COPD research round-up
More than 16 million Americans have chronic obstructive pulmonary disease, commonly referred to as COPD, and millions more have it but don’t know it. COPD is a chronic inflammatory lung disease that causes obstructed airflow from the lungs.
There is currently no cure for COPD, but there are treatment options that mitigate symptoms. The latest COPD research is exploring new treatments while evaluating how effective current options are. Researchers are working to further understand COPD risk factors, bringing more awareness to the disease.
We gathered some of the latest research on COPD: a healthcare app that reduces symptoms of COPD compared to regular treatment regimens; the potential for clinically available cancer treatments to treat COPD; and the benefits of in-home noninvasive ventilation therapy for COPD patients.
New healthcare app reduces symptoms of COPD compared to regular treatment
Researchers from the University of Southampton have developed a healthcare app, MyCOPD, that helps people with COPD manage their condition. In a new study, 41 patients admitted to the hospital with severe COPD exacerbations were split into two groups: one group receiving their regular treatments and the second group set up with access to the MyCOPD app in addition to receiving their regular treatments.
MyCOPD helps patients identify when their symptoms are flaring and provides advice on appropriate courses of action.
The results of this trial, published in NPJ Digital Medicine, showed that over the course of three months, the number of further exacerbations within the group using the app was nearly half that for those who just received treatment as usual. The app, then, can potentially speed up recovery after hospital admission and reduce severe flare-ups of symptoms over time.
The success of this app will hopefully pave the way for similar products that improve outcomes and also reduce the burden on both patients and physicians.
The potential for clinically available cancer treatments to treat COPD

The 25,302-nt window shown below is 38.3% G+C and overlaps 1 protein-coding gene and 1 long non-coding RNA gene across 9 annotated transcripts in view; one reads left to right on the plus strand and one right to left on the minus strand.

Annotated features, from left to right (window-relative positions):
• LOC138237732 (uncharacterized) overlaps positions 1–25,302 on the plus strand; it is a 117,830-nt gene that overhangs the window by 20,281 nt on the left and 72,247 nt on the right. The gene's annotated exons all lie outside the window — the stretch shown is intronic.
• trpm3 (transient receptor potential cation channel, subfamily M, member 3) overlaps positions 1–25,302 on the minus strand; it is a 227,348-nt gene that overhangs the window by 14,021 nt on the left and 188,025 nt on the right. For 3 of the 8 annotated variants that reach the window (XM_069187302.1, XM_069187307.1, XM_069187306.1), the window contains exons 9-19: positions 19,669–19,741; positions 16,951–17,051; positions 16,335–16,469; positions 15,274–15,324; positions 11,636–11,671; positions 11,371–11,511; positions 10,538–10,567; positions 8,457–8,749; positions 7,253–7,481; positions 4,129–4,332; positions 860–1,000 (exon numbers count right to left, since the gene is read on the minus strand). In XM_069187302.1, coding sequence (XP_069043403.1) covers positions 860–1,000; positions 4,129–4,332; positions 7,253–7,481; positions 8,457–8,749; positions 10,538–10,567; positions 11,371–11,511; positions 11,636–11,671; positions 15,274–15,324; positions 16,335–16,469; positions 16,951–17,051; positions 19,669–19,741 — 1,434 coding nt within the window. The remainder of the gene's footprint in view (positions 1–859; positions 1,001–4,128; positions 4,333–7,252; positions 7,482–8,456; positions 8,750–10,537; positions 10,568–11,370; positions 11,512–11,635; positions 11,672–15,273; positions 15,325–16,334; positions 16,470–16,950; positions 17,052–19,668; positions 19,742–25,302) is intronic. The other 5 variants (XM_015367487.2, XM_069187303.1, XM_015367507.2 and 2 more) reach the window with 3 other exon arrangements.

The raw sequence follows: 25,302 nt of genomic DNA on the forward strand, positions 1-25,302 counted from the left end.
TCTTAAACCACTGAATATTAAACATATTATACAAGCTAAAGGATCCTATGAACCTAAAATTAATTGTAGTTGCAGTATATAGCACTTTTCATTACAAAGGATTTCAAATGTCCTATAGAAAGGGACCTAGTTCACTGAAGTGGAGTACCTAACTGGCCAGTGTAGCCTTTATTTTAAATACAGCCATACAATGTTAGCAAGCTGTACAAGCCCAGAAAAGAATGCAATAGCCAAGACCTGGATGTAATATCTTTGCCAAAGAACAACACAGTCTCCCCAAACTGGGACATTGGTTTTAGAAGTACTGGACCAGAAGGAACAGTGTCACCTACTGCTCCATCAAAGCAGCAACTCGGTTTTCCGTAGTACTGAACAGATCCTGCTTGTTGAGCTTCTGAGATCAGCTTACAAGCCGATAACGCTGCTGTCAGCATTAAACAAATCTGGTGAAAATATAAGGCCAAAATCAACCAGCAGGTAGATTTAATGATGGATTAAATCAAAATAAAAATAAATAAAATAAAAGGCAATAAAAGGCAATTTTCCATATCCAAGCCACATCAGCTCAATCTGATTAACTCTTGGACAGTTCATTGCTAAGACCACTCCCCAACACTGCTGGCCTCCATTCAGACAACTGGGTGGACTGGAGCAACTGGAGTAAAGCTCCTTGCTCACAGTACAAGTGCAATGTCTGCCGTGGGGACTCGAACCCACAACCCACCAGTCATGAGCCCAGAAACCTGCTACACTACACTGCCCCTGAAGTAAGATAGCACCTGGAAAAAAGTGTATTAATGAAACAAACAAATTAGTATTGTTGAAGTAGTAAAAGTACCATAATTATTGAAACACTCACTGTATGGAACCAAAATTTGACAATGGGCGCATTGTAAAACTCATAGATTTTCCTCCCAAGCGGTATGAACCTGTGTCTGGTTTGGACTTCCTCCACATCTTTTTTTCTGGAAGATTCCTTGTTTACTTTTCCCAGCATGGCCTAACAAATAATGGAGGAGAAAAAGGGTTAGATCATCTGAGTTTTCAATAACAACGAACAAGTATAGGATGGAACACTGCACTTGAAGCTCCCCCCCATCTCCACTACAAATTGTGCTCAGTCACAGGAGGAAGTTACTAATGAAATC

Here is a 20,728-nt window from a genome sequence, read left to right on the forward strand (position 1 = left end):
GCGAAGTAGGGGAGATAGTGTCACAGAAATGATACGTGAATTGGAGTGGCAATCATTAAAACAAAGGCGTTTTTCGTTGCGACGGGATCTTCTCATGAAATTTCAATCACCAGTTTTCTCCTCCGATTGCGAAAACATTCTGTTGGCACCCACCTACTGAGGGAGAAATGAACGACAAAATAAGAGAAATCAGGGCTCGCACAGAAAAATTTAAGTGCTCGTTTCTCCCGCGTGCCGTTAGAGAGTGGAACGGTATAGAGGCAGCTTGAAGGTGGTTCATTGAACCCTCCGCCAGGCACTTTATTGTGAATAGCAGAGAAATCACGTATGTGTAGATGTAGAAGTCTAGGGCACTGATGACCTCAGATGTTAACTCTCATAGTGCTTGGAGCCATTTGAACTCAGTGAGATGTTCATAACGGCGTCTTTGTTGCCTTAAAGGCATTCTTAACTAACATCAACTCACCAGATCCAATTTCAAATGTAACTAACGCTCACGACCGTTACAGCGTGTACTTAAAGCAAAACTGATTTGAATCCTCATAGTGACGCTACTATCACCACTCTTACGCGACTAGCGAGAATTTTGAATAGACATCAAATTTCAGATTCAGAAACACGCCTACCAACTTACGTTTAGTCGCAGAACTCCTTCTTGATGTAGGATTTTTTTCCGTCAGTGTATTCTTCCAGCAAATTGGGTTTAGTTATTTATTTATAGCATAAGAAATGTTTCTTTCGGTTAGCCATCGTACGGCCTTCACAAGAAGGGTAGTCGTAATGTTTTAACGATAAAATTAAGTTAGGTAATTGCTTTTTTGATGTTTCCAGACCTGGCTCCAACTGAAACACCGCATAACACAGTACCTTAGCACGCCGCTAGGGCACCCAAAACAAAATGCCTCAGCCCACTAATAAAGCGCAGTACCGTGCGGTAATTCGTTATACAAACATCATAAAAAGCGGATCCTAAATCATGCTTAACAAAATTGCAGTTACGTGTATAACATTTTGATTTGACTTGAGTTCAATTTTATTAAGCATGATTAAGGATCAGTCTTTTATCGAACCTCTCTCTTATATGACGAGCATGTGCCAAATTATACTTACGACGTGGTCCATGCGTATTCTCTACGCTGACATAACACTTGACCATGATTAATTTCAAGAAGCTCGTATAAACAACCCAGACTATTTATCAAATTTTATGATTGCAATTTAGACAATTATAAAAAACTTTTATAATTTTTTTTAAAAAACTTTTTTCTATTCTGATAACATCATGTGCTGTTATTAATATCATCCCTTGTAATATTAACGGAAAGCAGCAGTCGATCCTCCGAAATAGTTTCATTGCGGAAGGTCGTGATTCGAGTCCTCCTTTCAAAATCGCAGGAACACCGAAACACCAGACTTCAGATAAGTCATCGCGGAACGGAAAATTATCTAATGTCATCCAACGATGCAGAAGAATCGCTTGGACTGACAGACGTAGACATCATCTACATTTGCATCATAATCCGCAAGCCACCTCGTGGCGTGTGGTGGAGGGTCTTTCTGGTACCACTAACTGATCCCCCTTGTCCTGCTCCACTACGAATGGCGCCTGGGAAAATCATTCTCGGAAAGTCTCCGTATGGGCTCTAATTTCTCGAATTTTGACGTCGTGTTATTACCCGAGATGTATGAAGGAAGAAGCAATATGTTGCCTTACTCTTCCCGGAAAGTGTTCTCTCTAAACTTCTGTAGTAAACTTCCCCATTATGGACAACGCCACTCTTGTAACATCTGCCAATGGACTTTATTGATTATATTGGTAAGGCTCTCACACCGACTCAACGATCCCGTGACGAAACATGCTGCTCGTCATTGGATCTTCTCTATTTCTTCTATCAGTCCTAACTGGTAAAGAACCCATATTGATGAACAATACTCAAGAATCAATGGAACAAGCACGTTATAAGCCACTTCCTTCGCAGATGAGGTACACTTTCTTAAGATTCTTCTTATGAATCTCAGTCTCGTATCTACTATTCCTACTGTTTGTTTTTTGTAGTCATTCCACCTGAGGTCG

New research out of the Department of Infection, Immunity and Cardiovascular Disease at the University of Sheffield reveals that a certain class of cancer drugs could be used in the future to treat COPD. The findings were published in the journal eLife.
For people living with COPD, the damage to the lungs is driven by inflammation caused by immune cells called neutrophils. The research team screened a library of cancer drugs and identified a number of compounds that accelerate the death of the neutrophil cells and promote healing in the lungs.
COPD is usually treated with steroids and airway muscle relaxants that ease symptoms. However, there is currently no treatment available to counteract the damage it does to the lungs. “The hope of these drugs is that they can clear the damaging cells from the lungs of people living with COPD, preventing any further damage and therefore the progression of the disease for the first time,” says Dr. Lynne Prince, Russell Fellow at the University of Sheffield.
Next steps include evaluating these drugs in people with COPD to understand and address potential side effects.
The benefits of in-home noninvasive ventilation therapy for COPD patients
In a paper published in JAMA, Mayo Clinic researchers describe the benefits of in-home noninvasive ventilation therapy for many patients living with COPD. The team identified a number of benefits, including reduced mortality, fewer hospital admissions, lower risk of intubation, improved shortness of breath, and fewer emergency department visits.
"There were indications that at-home therapy might be beneficial, but there were conflicting studies and guidelines as to what would be best for our patients,” said Dr. Michael Wilson, a pulmonary and critical care physician at Mayo Clinic, who led the study.
The team conducted a meta-analysis, combining all available peer-reviewed and other expert literature for relevant randomized clinical trials and comparative observational studies. The researchers found 33 studies evaluating outcomes for 51,085 patients with COPD and hypercapnia who were followed for at least one month while using a noninvasive ventilator at home during nighttime sleeping hours. Among these patients, use of a noninvasive ventilator device was significantly associated with lower mortality, and also led to fewer emergency department visits and hospitalizations, and lower rates of intubation if patients were admitted to the hospital.
"We still have a lot more to learn about which machine settings are best for different types of patients,” said Dr. Wilson. Patients with COPD should speak with their physicians to determine whether a breathing device machine might be a good choice for them.
New studies are testing the safety and efficacy of investigational treatments for COPD. People living with COPD are needed to help move this science forward.